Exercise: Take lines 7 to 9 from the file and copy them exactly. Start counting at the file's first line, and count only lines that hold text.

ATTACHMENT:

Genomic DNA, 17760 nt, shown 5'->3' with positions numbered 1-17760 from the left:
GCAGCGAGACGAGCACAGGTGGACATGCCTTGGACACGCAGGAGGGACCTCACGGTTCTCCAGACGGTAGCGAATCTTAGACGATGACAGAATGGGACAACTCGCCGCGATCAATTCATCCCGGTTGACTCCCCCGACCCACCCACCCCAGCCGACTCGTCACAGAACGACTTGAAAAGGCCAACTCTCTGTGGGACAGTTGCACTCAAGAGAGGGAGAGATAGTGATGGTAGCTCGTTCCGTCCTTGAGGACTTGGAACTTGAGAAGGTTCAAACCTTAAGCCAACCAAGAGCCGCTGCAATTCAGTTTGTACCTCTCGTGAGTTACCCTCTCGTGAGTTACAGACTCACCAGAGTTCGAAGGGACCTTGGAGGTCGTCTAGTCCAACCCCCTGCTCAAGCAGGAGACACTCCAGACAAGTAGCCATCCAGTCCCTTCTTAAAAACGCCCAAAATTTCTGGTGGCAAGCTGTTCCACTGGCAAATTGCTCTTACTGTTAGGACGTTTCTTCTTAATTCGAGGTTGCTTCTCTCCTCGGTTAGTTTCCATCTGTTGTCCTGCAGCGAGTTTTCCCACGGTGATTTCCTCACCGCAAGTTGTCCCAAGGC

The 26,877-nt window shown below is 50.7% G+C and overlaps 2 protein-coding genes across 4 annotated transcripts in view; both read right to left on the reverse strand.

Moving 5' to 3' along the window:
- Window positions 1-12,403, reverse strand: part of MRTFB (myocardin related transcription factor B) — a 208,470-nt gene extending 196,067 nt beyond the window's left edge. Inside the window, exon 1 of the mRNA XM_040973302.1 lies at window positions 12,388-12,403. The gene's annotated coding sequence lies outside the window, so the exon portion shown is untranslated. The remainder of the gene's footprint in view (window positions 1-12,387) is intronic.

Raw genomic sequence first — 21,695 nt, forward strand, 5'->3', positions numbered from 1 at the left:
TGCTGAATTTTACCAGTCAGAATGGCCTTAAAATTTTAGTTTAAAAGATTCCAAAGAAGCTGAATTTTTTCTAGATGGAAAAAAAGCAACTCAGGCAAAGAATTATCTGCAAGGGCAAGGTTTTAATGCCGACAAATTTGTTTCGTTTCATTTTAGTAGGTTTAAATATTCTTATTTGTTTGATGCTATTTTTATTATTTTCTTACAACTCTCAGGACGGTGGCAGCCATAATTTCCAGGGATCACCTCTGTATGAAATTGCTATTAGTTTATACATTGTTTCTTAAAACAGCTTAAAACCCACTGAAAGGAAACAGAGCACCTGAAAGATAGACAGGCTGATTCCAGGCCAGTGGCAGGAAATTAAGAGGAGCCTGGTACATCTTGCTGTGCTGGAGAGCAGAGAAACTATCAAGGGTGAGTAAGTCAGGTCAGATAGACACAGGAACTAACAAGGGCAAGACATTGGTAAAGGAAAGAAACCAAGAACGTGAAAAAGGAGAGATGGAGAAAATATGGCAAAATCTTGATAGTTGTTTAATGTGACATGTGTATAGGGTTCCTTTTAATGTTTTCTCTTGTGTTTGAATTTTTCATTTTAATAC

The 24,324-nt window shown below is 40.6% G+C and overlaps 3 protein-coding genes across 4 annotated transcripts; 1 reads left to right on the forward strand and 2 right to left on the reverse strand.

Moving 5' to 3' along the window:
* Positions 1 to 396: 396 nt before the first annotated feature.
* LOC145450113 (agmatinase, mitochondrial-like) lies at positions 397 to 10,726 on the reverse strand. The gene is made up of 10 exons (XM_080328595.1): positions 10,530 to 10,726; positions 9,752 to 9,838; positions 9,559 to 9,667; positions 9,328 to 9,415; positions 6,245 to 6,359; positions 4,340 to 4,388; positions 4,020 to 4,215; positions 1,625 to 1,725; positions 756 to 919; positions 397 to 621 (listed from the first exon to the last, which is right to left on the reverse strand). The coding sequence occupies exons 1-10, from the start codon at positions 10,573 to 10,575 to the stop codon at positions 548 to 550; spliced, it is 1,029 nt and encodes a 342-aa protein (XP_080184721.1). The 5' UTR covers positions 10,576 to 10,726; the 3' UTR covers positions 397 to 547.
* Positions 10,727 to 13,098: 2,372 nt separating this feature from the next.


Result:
TGCTGAATTTTACCAGTCAGAATGGCCTTAAAATTTTAGTTTAAAAGATTCCAAAGAAGCTGAATTTTTTCTAGATGGAAAAAAAGCAACTCAGGCAAAGAATTATCTGCAAGGGCAAGGTTTTAATGCCGACAAATTTGTTTCGTTTCATTTTAGTAGGTTTAAATATTCTTATTTGTTTGATGCTATTTTTATTATTTTCTTACAACTCTCAGGACGGTGGCAGCCATAATTTCCAGGGATCACCTCTGTATGAAATTGCTATTAGTTTATACATTGTTTCTTAAAACAGCTTAAAACCCACTGAAAGGAAACAGAGCACCTGAAAGATAGACAGGCTGATTCCAGGCCAGTGGCAGGAAATTAAGAGGAGCCTGGTACATCTTGCTGTGCTGGAGAGCAGAGAAACTATCAAGGGTGAGTAAGTCAGGTCAGATAGACACAGGAACTAACAAGGGCAAGACATTGGTAAAGGAAAGAAACCAAGAACGTGAAAAAGGAGAGATGGAGAAAATATGGCAAAATCTTGATAGTTGTTTAATGTGACATGTGTATAGGGTTCCTTTTAATGTTTTCTCTTGTGTTTGAATTTTTCATTTTAATAC

The 24,324-nt window shown below is 40.6% G+C and overlaps 3 protein-coding genes across 4 annotated transcripts; 1 reads left to right on the forward strand and 2 right to left on the reverse strand.

Moving 5' to 3' along the window: